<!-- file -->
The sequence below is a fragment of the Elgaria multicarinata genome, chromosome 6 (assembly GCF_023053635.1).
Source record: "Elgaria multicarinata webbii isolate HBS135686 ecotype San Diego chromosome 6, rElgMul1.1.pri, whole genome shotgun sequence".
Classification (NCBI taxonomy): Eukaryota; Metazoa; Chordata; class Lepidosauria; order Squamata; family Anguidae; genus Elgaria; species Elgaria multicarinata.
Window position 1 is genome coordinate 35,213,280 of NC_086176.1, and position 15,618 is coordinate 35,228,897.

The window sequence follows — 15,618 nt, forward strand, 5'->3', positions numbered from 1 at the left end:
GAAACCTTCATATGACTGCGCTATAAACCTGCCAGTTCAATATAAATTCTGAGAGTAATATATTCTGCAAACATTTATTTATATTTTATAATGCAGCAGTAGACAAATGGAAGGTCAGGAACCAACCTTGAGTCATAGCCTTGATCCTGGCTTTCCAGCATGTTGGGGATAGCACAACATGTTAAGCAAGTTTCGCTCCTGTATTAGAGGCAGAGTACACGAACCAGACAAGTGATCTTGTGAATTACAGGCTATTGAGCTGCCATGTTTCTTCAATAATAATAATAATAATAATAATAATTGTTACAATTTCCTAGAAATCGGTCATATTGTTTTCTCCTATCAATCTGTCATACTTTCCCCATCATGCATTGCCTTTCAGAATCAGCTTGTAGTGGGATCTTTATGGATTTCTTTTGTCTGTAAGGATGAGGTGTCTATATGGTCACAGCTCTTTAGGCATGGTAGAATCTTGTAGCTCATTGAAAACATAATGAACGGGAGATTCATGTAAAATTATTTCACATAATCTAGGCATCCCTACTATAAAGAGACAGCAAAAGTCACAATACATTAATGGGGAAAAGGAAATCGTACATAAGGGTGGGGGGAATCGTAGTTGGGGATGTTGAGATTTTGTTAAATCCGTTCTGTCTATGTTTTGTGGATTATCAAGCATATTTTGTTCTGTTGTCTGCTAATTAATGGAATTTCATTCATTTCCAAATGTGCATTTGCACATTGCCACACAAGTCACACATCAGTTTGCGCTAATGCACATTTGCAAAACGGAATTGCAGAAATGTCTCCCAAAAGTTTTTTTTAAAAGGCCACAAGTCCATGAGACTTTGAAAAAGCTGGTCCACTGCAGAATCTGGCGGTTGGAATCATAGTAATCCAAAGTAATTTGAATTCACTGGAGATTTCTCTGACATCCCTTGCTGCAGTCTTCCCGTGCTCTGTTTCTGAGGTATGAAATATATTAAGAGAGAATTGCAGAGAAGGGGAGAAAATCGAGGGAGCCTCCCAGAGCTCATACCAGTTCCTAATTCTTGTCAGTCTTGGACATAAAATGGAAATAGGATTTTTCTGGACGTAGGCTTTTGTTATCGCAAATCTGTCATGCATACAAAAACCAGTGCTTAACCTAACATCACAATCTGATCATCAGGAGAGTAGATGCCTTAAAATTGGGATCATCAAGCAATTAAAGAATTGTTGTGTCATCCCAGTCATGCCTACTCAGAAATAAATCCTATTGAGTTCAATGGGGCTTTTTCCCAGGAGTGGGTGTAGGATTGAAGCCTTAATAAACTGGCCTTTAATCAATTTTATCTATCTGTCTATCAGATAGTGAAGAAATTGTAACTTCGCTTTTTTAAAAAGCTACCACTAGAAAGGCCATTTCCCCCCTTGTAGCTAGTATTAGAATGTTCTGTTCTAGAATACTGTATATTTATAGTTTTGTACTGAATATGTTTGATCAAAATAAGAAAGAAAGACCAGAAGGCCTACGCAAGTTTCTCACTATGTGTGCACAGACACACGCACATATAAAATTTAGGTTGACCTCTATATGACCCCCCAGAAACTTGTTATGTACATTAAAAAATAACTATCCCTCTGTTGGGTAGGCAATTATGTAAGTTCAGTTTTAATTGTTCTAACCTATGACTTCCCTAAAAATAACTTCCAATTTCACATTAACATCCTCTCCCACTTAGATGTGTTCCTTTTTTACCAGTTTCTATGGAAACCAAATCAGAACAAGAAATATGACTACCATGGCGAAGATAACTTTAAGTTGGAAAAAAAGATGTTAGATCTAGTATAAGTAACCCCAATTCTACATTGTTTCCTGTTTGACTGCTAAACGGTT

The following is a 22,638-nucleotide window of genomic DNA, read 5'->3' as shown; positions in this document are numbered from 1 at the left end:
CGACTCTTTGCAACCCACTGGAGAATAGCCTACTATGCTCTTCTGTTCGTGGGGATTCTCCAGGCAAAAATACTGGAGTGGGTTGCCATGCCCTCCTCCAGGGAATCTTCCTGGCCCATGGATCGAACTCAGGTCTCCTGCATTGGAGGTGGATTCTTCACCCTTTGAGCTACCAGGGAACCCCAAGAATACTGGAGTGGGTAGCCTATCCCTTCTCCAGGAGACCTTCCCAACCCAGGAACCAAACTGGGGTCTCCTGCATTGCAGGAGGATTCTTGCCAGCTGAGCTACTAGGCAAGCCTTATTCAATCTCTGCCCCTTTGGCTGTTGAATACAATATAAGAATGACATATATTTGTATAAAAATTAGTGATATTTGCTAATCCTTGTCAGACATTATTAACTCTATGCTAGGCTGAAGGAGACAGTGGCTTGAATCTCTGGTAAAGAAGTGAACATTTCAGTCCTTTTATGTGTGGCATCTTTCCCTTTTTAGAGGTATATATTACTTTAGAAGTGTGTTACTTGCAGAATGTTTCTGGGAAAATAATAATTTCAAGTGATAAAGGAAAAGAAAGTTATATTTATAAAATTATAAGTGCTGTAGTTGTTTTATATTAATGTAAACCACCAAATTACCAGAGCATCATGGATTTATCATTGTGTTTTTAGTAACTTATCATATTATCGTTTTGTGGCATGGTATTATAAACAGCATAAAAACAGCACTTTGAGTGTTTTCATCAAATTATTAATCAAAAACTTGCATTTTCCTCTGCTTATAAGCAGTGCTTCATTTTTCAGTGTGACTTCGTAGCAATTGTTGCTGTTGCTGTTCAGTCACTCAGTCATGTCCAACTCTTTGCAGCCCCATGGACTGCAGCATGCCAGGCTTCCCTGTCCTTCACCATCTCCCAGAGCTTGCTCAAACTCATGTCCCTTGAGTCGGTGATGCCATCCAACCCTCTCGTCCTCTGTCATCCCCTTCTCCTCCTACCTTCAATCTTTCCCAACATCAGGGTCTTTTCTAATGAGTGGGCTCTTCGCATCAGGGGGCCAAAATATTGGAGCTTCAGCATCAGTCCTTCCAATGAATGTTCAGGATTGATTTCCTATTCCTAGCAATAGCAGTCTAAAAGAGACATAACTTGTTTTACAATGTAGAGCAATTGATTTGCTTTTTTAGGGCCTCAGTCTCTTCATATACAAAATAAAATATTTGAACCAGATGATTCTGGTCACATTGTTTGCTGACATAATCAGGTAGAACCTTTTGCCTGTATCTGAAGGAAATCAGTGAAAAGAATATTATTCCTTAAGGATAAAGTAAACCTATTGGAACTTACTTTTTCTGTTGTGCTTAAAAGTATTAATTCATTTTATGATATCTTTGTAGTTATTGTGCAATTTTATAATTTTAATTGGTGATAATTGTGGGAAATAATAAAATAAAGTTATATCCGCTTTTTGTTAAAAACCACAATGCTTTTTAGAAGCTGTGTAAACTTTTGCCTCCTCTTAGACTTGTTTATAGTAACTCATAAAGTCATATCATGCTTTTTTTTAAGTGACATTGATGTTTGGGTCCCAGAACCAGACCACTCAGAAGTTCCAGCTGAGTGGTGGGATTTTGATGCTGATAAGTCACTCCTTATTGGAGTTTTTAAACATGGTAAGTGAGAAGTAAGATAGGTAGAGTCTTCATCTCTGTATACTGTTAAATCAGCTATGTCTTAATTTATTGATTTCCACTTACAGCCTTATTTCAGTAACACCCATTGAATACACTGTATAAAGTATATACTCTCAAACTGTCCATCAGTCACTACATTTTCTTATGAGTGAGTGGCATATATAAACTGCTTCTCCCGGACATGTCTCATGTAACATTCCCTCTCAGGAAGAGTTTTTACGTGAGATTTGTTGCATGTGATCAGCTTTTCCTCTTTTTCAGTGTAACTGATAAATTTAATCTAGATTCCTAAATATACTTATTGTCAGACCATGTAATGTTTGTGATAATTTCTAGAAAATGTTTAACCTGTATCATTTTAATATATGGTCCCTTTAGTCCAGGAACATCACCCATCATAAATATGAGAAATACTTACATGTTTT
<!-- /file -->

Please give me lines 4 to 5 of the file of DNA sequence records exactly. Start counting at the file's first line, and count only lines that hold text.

Window position 1 is genome coordinate 35,213,280 of NC_086176.1, and position 15,618 is coordinate 35,228,897.

The window sequence follows — 15,618 nt, forward strand, 5'->3', positions numbered from 1 at the left end: